View all newsletters
Receive our newsletter - data, insights and analysis delivered to you
  1. Technology
February 16, 2011updated 19 Aug 2016 10:05am

The more friends we have on Facebook, the more stressed we become

New study finds social network gives us the heebie-jeebies

By

Facebook friends

With friends like these, who needs enemies? A new study has found that the more Facebook ‘friends’ you have, the more likely you are to feel stressed out by the social networking site.

Psychologists from Edinburgh Napier University quizzed around 200 students on their use of Facebook and concluded that for a significant number of users, the negative effects of Facebook outweighed the benefits of staying in touch with friends and family.

Facebook is now the most-visited website in the UK, and has over 500 million users worldwide. If Facebook were a country, it would be the third most populated in the world behind only China and India.

The researchers found that amongst their students, those with the most Facebook ‘friends’ were most likely to be stressed out by the site, with 12 per cent saying it made them feel anxious, 32 per cent saying rejecting ‘friend’ requests had led to feelings of guilt and discomfort, and 10 per cent saying they don’t like getting ‘friend’ requests in the first place.

"The results threw up a number of paradoxes," said Dr Kathy Charles, who led the study. "For instance, although there is great pressure to be on Facebook there is also considerable ambivalence amongst users about its benefits."

Content from our partners
European Technology Leadership: Deutsche Bank CTO Gordon Mackechnie
Print’s role in driving the environmental agenda
What finance leaders get wrong about digital transformation

"Our data also suggests that there is a significant minority of users who experience considerable Facebook-related anxiety, with only very modest or tenuous rewards," Dr Charles said. "And we found it was actually those with the most contacts, those who had invested the most time in the site, who were the ones most likely to be stressed."

Some students also said they were anxious about withdrawing from the site for fear of missing important social information or offending their friends.

"An overwhelming majority of respondents reported that the best thing about Facebook was ‘keeping in touch’, often without any further explanation," said Dr Charles. "Like gambling, Facebook keeps users in a neurotic limbo, not knowing whether they should hang on in there just in case they miss out on something good."

Dr Charles said other causes of tension included purging unwanted contacts, having to use appropriate etiquette for different types of friends and the pressure to be inventive and entertaining. That’s surely something Steven Fry will identify with: he briefly abandoned rival social networking site Twitter after one of his ‘followers’ accused him of being boring.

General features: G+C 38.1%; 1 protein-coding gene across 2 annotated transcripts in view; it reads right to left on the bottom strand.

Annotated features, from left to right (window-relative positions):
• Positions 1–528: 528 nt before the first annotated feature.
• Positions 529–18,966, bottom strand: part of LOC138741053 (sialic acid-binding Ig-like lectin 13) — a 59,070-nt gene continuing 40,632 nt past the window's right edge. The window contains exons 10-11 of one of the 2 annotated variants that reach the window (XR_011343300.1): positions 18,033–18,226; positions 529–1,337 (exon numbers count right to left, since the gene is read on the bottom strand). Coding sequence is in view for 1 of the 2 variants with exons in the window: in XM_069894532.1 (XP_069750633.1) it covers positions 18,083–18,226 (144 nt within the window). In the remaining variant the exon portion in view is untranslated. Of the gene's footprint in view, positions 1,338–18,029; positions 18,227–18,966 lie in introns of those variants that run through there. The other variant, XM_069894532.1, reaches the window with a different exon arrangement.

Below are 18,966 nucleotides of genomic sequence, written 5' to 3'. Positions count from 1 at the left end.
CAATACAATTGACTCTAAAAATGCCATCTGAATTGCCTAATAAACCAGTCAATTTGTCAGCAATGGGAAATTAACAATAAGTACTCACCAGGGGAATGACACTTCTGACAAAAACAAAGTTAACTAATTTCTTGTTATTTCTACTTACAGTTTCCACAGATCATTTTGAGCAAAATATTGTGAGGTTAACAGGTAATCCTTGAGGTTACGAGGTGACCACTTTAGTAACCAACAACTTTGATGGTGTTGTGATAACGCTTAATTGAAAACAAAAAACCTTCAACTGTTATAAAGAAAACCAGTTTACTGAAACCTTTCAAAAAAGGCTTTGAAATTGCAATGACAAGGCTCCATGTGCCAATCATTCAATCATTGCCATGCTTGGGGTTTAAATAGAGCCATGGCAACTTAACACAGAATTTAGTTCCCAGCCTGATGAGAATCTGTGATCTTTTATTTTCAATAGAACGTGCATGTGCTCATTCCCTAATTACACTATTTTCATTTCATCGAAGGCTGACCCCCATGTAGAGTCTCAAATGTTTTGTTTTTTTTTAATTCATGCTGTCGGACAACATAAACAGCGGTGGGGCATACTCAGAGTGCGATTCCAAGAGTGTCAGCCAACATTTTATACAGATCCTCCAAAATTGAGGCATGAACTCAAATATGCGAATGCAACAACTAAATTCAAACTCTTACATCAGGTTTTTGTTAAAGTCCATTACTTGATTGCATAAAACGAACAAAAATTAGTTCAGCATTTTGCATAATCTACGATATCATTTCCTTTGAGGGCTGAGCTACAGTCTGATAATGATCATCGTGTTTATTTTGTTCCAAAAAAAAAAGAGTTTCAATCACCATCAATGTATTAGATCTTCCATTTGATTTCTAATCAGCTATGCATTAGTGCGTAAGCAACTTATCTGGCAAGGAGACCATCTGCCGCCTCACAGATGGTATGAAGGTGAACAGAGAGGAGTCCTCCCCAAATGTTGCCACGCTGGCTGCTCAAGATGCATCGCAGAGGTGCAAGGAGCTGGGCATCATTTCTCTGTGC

Dr Charles added: "The other responses we got in focus groups and one-to-one interviews suggests that the survey figures actually under represent aspects of stress and anxiety felt by some Facebook users, whether it’s through feelings of exclusion, pressure to be entertaining, paranoia or envy of others’ lifestyles."

The most common searches on Google starting with ‘Are facebook friends…’ are: ‘Are facebook friends really your friends?’ and ‘Are facebook friends real?’. Real or not, it seems having a lot of ‘friends’ on the social networking site is a source of stress for many.

In January a survey in the US by market research firm Toluna and phone firm VTech Communications found many suffering from what some have labelled ‘digital stress’: anxiety brought on by having to be constantly accessible for work (33 per cent) and the apparent need to keep up with the latest technologies (20 per cent). In a New Year promotion VTech asked punters how they intended to avoid such stresses this year, and guess where they hosted the competition? You guessed it, on their Facebook page.

And if you can handle the stress, please follow me on twitter: twitter.com/jasonstamper

 

 

Websites in our network
NEWSLETTER Sign up Tick the boxes of the newsletters you would like to receive. Tech Monitor's research, insight and analysis examines the frontiers of digital transformation to help tech leaders navigate the future. Our Changelog newsletter delivers our best work to your inbox every week.
I consent to New Statesman Media Group collecting my details provided via this form in accordance with the Privacy Policy
SUBSCRIBED

THANK YOU